Emily Scaife is an experienced producer, who completed her MA in Animation at The Royal College of Art in 2017. There, she developed an analogue and very textural approach to animation, which culminated in her graduate project, Attraction. In the Scaife’s own words, Attraction is about “imagining sensation of attraction and pleasure in insects, and the seduction methods of the plants and fungi that beckon.” Trying to imagine the vision, feelings, and thought processes of another species is both an impossible and endlessly creative undertaking. On one hand, one can never quite experience a flower like a butterfly can, on the other hand, this lack of visceral knowledge creates a space for limitless speculation. Emily Scaife tries to get close to the experience by engaging in traditional analogue methods, such as creating photograms of plant debris, taking macro-shots of flowers and insects, and then manipulating these images by manually layering colour gels over the film. You can find out more about her process is this interview.
Attraction begins with the slow flutterings of a butterfly, and emerging abstract organic textures and forms that burst in from the black backdrop. It feels like the germination of something which evolves into star bursts, and grows into a shimmering blooms. The imagery moves on to erupting fungi, petri dish-like light spots, and visual noise. Bugs scamper onto the screen, shape-shifting with an unsettling speed. The photographs of leaves come as a slight relief — finally something more solid and recognisable, yet even these familiar shapes bear flickering shadows. The experience of watching this short film is, indeed, seductive. Its soundtrack has been created in collaboration with Ben Bell of Horus Records, and includes samples that the animator recorded from objects in her environment. The soundtrack feels inseparable from the visuals. It enhances the scraggly, prickly feel of the animation, and envelopes the viewer in an immersive alien or primordial world of chirps, rustles, echoes, and bleeps.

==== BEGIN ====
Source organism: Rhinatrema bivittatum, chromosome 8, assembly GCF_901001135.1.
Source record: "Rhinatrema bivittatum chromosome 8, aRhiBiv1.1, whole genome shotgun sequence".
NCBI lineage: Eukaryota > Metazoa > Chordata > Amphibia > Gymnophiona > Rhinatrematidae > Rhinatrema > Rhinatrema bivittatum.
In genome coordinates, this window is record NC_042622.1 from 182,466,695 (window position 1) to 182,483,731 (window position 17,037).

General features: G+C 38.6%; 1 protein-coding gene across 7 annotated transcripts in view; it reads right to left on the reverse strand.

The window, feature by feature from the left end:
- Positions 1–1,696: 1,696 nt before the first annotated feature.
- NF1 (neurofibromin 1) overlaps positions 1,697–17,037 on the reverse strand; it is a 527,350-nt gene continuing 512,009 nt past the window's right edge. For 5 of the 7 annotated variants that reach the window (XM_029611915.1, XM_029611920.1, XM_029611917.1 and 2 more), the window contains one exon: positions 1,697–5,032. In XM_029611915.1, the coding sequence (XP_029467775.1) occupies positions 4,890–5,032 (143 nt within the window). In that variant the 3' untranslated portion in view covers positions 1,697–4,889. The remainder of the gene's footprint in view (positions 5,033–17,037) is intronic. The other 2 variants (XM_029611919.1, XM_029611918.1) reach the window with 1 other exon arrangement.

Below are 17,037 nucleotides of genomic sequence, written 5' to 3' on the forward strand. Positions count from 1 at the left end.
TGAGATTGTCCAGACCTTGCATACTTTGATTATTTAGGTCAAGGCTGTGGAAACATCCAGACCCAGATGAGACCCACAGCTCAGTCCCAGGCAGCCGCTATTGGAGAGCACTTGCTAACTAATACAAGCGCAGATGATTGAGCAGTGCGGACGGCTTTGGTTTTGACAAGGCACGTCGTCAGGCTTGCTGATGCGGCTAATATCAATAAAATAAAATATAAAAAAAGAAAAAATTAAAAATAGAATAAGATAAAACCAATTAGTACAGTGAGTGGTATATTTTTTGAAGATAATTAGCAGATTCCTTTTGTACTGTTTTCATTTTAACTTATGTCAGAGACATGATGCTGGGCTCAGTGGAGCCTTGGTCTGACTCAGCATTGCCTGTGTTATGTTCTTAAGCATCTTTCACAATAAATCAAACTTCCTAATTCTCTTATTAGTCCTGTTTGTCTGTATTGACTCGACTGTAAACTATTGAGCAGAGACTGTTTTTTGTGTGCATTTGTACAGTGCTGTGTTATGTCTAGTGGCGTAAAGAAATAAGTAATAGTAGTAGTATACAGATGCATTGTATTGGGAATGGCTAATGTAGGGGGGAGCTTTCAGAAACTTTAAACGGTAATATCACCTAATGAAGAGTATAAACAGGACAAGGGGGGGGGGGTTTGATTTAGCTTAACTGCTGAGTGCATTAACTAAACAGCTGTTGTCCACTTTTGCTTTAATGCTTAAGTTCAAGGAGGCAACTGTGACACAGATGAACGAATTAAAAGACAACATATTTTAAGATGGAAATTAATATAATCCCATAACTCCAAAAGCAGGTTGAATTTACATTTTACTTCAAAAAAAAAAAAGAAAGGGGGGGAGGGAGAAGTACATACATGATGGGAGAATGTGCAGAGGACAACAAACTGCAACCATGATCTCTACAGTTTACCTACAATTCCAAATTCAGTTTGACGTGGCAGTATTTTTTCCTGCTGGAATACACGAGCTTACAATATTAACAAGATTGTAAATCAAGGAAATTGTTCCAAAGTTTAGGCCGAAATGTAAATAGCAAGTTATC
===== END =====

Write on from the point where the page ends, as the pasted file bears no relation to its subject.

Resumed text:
Attraction is a welcome respite from CGI. If you enjoyed it, you can find more of Emily Scaife’s work here, with some nice process insights on Instagram.